Regardless of whether or not the methodology of this study is precise (it’s difficult, perhaps, to measure “engagement”)—the findings are nevertheless interesting to consider. This Gallup research poll suggests that students become more disengaged in school the older they get. It might be easy to explain this drop in interest as a problem with the teenage brain. Teenagers have other things to be engaged with besides school--their hormones, relationships, etc...
It can’t be reduced to just this. There's so much more to this problem than a changing brain. The lack of engament is a symptom, not a diagnosis, and one that suggests something is failing.
Perhaps, as this research indicates, we fail to embrace the entrepreneurial students in our schools. Maybe we fail to embrace both the entrepreneurial student and the entrepreneurial spirit in general.
Here’s something interesting: a student in the 1st grade is much more likely to “learn-by-doing” than a student in the 12th grade. According to the Gallup poll, “Forty-five percent of our students in grades 5 through 12 say they plan to start their own business someday. That’s a ton of entrepreneurial energy in our schools. Yet a mere 5% have spent more than one hour in the last week working, interning, or being exposed to a real business.”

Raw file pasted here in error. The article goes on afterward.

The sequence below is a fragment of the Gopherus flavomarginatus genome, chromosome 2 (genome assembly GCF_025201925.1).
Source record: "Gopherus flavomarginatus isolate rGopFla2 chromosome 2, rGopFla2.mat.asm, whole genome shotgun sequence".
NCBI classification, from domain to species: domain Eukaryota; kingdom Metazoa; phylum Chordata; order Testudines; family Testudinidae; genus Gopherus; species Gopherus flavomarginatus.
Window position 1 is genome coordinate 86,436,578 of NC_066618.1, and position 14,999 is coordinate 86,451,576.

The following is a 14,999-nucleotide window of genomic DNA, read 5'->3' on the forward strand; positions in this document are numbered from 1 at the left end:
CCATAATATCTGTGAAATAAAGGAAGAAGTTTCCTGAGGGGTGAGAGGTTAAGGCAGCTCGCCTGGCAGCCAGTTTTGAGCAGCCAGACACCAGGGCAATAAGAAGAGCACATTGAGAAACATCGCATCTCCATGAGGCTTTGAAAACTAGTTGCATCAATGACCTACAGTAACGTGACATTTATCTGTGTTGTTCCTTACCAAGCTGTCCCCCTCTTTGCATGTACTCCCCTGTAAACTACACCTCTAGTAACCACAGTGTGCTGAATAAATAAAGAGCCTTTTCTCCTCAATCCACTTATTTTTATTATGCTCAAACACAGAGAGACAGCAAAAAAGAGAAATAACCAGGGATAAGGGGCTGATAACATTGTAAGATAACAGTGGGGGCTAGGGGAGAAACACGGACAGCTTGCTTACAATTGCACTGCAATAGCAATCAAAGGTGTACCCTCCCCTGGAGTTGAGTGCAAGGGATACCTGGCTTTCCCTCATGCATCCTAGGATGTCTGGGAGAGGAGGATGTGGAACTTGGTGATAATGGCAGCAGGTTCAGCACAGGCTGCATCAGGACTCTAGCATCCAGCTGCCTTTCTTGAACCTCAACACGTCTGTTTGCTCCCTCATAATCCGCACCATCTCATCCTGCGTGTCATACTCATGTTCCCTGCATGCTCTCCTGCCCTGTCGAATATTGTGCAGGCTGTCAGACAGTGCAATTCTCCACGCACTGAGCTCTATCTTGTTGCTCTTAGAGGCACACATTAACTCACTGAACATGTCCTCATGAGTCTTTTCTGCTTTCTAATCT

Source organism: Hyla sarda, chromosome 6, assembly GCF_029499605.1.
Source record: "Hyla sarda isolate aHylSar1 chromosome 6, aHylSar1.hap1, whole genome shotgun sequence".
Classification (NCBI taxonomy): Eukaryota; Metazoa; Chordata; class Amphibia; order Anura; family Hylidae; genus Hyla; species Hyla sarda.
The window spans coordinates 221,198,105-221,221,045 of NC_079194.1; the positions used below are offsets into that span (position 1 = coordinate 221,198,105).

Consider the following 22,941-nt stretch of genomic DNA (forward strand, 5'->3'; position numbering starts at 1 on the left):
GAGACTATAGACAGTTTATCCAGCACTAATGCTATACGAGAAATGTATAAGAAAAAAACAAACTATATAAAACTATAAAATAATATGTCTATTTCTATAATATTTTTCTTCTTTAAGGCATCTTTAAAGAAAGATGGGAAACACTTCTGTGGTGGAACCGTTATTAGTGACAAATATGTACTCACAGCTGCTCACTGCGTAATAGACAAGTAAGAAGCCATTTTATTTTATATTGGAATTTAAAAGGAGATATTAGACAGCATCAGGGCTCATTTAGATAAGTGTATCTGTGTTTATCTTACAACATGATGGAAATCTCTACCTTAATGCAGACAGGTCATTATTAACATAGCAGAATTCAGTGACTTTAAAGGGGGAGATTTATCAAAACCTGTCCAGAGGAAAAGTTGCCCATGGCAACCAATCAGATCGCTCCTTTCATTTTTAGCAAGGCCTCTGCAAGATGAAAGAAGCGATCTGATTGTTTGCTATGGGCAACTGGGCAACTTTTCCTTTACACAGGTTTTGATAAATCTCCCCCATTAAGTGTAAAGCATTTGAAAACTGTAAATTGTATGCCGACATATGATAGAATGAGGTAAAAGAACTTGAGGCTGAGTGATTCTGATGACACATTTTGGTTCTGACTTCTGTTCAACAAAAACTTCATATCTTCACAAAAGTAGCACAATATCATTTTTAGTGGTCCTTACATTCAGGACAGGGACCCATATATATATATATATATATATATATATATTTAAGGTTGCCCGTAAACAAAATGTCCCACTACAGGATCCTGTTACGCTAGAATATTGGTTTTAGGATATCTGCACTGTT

Yes, learning should become more intellectual and cerebral the older and smarter a student gets. However, using one’s hands, learning by experimenting, engaging in projects—this is what keeps kids focused in the younger grades. And this is exactly what students lack in the older grades.
When students feel that what they’re learning has real-life applications, they’re more likely to be engaged. Project-based learning is really just purpose-based learning. It’s learning with the intention of learning—of acquiring new skills in the act of using those skills—where the examination actually takes place in the process. After all, we don’t live life with the intention of taking an exam at the end. We all know that life IS the exam.
That’s a cliché that could be applied to school. School IS the exam. The “act of learning”—of doing—IS the exam. Once we make learning more and more active, our students will follow suit.
Jane at Nomad